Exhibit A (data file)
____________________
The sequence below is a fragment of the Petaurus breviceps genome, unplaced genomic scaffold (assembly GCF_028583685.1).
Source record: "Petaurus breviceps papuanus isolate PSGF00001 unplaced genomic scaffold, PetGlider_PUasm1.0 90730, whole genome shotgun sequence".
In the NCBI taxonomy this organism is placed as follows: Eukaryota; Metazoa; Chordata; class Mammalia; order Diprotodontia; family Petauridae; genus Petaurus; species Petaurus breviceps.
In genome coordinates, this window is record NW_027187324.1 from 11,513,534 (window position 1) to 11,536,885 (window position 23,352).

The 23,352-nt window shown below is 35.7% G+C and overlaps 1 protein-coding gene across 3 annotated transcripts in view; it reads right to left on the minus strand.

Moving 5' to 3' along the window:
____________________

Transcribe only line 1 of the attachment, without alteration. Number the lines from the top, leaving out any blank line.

The sequence below is a fragment of the Petaurus breviceps genome, unplaced genomic scaffold (assembly GCF_028583685.1).